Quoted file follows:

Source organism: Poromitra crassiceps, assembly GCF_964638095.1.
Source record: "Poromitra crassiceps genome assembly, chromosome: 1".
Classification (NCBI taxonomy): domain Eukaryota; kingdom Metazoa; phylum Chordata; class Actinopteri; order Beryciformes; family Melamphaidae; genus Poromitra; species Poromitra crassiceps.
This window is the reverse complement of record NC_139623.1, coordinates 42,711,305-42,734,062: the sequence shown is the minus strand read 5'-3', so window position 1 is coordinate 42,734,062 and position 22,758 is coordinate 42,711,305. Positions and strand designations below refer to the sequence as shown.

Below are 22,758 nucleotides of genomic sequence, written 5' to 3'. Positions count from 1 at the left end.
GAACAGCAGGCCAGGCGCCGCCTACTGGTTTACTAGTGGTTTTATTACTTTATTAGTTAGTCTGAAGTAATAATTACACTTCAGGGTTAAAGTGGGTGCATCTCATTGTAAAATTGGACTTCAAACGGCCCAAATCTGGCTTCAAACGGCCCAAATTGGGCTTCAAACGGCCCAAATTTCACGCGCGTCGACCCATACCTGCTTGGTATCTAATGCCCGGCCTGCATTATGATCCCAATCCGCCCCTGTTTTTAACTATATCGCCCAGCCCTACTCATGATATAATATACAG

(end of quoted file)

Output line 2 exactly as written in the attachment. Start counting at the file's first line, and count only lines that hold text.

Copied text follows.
Source record: "Poromitra crassiceps genome assembly, chromosome: 1".